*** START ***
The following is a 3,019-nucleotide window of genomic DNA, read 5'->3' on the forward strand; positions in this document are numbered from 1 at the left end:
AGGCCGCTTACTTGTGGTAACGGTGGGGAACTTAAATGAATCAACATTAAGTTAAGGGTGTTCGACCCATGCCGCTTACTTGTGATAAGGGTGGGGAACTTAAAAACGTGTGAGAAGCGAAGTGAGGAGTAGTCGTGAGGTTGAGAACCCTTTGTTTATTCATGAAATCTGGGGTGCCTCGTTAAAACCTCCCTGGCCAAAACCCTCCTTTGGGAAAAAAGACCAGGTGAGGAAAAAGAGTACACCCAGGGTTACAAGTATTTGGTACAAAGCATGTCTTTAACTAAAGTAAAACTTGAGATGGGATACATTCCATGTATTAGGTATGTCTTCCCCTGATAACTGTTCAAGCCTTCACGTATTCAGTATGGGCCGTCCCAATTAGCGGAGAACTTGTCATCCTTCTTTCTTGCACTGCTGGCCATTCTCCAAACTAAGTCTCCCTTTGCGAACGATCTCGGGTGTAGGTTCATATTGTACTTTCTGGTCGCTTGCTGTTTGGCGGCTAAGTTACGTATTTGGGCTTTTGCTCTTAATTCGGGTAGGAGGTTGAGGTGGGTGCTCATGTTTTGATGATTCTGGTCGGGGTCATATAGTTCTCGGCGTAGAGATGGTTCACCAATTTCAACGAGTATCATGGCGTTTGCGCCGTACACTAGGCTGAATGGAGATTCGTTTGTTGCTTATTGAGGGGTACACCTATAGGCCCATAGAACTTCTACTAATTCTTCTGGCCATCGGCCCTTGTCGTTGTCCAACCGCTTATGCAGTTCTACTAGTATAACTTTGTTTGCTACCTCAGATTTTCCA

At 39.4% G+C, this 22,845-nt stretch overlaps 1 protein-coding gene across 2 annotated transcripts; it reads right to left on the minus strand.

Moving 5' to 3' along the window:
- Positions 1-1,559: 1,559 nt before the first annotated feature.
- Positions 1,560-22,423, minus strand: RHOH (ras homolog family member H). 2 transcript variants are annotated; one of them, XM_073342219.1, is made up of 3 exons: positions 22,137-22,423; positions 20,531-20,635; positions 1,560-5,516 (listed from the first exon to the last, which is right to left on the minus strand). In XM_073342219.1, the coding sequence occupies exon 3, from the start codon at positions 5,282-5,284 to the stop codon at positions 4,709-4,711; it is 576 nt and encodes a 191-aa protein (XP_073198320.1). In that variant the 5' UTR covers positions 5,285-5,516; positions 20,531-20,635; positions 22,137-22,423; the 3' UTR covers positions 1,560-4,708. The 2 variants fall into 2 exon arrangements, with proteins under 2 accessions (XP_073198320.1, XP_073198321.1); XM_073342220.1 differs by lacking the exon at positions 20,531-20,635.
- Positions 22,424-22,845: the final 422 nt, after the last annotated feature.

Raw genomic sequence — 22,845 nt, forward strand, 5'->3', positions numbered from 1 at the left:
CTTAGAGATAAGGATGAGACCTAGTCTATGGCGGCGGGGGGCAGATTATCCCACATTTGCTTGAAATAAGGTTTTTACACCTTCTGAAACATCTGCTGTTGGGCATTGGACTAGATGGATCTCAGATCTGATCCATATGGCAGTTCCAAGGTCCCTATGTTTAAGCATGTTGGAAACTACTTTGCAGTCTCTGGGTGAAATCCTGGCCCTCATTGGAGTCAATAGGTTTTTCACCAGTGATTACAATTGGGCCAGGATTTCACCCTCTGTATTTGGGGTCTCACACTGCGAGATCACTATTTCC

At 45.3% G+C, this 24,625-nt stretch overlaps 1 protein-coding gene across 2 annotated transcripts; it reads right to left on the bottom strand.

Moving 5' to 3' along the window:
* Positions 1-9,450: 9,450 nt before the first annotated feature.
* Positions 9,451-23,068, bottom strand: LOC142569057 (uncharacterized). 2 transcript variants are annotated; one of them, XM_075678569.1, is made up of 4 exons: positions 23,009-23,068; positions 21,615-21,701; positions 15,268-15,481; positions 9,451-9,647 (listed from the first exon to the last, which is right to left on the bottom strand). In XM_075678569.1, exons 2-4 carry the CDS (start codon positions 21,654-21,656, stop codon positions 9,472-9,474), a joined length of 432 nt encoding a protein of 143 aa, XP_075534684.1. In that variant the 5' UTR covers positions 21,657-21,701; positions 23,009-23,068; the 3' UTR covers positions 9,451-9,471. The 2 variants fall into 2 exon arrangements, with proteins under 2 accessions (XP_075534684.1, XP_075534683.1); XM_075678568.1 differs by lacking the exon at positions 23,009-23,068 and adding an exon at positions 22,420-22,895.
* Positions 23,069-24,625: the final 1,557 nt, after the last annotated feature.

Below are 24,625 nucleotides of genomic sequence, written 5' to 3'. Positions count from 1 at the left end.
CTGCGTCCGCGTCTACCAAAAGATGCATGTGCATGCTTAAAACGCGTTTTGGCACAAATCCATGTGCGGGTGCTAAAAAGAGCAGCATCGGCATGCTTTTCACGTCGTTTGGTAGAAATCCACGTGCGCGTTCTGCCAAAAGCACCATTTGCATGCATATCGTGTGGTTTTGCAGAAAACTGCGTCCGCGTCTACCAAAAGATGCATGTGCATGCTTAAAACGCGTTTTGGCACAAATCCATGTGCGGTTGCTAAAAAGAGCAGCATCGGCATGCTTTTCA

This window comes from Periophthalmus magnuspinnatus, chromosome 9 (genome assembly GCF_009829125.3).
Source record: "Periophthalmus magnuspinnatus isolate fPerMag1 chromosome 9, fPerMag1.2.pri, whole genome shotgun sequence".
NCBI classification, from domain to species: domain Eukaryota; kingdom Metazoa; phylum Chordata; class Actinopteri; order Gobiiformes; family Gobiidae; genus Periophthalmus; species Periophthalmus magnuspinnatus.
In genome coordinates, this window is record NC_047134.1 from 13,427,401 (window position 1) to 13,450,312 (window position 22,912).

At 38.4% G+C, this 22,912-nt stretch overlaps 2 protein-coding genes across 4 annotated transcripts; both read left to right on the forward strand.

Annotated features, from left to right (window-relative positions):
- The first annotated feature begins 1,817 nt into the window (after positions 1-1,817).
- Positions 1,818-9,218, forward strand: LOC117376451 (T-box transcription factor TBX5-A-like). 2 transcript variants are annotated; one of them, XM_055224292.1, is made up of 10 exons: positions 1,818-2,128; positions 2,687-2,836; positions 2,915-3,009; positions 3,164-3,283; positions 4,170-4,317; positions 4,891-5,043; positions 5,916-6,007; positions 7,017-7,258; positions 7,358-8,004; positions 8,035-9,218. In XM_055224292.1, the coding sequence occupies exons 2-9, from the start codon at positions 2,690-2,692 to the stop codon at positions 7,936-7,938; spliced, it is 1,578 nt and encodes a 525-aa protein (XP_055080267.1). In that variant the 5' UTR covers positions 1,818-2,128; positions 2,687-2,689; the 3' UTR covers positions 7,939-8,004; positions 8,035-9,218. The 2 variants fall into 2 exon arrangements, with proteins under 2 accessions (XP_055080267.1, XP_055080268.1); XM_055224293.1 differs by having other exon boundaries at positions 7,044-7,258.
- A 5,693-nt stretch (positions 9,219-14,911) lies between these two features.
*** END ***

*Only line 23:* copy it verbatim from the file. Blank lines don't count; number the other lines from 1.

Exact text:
- The first annotated feature begins 1,817 nt into the window (after positions 1-1,817).